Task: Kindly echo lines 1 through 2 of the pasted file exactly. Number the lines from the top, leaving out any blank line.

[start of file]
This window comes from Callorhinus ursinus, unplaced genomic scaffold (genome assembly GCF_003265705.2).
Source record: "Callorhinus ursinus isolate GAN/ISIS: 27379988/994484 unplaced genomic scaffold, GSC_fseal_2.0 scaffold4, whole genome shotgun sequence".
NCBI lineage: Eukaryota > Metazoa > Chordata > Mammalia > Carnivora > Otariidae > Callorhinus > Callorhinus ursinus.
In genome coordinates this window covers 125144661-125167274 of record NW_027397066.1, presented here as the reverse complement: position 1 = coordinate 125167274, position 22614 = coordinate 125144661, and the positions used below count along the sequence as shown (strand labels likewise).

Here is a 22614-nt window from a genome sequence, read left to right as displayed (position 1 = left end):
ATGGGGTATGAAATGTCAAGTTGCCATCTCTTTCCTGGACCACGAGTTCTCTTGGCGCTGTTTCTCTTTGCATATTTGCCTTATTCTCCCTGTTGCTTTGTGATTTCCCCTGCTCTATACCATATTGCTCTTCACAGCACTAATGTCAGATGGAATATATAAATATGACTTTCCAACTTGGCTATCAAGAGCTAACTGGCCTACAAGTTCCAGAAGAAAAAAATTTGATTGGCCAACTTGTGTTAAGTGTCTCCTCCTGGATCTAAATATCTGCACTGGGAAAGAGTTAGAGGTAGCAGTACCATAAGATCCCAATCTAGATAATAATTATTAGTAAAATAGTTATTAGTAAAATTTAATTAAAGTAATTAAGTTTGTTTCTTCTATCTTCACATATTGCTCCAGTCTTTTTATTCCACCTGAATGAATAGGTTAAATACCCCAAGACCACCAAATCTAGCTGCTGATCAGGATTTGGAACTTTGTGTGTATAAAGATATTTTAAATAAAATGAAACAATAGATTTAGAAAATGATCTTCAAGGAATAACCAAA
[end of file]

This window comes from Callorhinus ursinus, unplaced genomic scaffold (genome assembly GCF_003265705.2).
Source record: "Callorhinus ursinus isolate GAN/ISIS: 27379988/994484 unplaced genomic scaffold, GSC_fseal_2.0 scaffold4, whole genome shotgun sequence".